Guru Hargobind birth anniversary: History and significance of the sixth guru of Sikhs

On 19 June, 2021 the Sikh community across the world will observe the birth anniversary of Guru Hargobind. He was the sixth of the 10 gurus of Sikhs.

Guru Hargobind is recognised for playing an important role in providing a new direction to the Sikh religion. He focused on building a strong military to strengthen the community.

As per sacred scriptures, it is believed that Guru Hargobind carried two swords along with him at his succession ceremony. One sword symbolised his authority as temporal (miri) and other sword as spiritual (piri) meaning head of the community.

Who was Guru Hargobind?

Born in 1595 in Guru ki Waḍali Amritsar, Guru Hargobind was the only son of Guru Arjan Dev, the fifth Sikh Guru. From the very beginning, he started studying religious texts and received training in swordsmanship and archery. Later he became a skilled swordsman, wrestler and rider as he had received training in military warfare and martial arts.

At the young age of 11, he became guru after the death of his father Guru Arjan Dev. Guru Hargobind came up with the idea and constructed the Akal Takht, (highest seat temporal seat of the Sikhs), where spiritual and temporal issues related to the Sikh community are resolved.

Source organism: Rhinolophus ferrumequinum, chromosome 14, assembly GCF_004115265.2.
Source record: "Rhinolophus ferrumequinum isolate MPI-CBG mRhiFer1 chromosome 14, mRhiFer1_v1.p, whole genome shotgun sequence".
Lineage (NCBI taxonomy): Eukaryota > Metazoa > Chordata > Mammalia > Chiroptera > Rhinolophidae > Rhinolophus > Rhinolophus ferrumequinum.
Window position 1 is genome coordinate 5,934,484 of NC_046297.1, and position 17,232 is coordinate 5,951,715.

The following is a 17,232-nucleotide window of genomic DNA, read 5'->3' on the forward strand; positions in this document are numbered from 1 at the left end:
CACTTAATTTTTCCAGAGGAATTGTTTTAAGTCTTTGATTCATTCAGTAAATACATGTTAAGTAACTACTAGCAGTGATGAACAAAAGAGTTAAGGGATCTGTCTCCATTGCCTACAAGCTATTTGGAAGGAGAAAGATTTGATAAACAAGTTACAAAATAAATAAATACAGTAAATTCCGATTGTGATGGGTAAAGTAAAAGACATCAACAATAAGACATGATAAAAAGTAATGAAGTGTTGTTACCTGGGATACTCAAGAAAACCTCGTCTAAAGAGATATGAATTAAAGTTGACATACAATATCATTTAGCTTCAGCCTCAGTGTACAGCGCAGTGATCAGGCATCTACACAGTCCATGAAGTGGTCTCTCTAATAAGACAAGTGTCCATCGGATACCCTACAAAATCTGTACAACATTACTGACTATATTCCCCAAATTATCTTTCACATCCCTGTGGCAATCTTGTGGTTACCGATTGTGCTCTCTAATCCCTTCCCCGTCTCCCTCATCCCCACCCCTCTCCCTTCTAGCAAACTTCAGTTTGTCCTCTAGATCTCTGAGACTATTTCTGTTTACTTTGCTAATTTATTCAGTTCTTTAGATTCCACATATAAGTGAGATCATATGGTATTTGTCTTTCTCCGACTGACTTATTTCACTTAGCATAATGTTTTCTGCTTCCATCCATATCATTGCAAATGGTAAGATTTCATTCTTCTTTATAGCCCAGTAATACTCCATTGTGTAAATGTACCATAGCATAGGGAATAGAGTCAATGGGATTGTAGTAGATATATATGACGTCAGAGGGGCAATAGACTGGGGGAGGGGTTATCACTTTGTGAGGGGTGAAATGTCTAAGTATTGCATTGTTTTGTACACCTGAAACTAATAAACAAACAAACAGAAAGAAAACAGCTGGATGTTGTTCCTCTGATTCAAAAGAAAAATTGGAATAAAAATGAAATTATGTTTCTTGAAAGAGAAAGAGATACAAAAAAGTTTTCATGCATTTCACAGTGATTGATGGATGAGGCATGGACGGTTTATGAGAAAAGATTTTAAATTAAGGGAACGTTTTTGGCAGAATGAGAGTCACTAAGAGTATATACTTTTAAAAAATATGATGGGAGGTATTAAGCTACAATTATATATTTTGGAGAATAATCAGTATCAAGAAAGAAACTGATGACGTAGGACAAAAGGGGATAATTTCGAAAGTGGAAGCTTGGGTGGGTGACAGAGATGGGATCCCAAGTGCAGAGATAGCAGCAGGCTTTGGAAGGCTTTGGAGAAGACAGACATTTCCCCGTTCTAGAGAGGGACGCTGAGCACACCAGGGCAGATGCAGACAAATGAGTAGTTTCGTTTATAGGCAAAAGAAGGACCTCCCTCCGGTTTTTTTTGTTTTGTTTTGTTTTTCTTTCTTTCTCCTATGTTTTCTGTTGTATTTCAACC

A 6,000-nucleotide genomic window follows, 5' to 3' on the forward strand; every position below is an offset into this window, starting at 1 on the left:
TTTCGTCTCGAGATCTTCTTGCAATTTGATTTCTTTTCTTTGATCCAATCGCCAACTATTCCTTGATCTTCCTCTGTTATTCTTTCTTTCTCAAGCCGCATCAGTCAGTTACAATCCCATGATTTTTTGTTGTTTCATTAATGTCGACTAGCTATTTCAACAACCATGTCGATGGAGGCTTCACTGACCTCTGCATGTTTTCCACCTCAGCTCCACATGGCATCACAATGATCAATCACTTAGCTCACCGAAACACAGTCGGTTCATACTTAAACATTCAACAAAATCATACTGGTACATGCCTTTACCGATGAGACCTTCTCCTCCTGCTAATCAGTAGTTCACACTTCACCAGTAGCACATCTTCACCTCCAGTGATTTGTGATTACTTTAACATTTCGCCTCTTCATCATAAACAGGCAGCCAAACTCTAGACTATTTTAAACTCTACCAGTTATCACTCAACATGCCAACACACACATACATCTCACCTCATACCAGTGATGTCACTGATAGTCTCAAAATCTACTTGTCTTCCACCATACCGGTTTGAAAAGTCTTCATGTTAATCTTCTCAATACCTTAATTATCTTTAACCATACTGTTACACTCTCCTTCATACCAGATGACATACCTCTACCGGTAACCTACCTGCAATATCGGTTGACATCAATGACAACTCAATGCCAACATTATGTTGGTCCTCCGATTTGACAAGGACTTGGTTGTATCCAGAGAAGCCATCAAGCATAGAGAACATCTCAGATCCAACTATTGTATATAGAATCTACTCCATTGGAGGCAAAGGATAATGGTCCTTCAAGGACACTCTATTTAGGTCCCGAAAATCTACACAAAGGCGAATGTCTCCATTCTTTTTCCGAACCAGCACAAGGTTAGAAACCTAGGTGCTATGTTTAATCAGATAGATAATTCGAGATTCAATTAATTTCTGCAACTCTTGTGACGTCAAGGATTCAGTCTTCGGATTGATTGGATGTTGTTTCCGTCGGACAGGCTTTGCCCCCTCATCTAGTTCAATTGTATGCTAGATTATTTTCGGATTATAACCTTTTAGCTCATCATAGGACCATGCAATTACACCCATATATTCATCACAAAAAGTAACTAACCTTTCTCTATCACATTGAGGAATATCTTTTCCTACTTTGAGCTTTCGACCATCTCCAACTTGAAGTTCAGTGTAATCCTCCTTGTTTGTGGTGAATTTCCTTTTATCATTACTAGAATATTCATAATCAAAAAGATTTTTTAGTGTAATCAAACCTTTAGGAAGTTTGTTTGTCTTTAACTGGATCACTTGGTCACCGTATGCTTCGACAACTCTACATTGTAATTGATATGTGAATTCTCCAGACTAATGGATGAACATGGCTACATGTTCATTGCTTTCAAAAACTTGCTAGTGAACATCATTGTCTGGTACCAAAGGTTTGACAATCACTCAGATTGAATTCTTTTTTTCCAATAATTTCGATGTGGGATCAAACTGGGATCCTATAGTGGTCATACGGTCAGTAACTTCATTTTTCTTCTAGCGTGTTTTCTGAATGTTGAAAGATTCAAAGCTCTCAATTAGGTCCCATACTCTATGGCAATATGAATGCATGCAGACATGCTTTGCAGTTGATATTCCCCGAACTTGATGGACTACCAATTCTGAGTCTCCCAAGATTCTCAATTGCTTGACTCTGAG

Interesting facts about Guru Hargobind:

– When Guru Hargobind was building a strong Sikh army for his community, Mughal emperor Jahangir jailed him in Gwalior for 12 years. Later, he was set free.

–  After Jahangir’s death, Shah Jahan began persecuting the Sikh community. Hargobind fought three battles against the Mughal forces during Shah Jahan’s rule and emerged victorious.

–  Along with building an army, Guru Hargobind also established congregational prayers to promote Sikhism in the country.

–   As a first step towards the spread of Sikhism, Guru Hargobind sent his chosen followers to various places and cities across India to spread the word of Guru Nanak (first Guru of Sikhs).

–  There were several attempts on his life. Once Guru Hargobind’s uncle tried to poison him and another time, a cobra was thrown at him, as per hagiographies written by the orthodox Sikh tradition.

–  Guru Hargobind passed away on 2 March, 1644 at Kiratpur Sahib. He was later cremated on the banks of River Sutlej.


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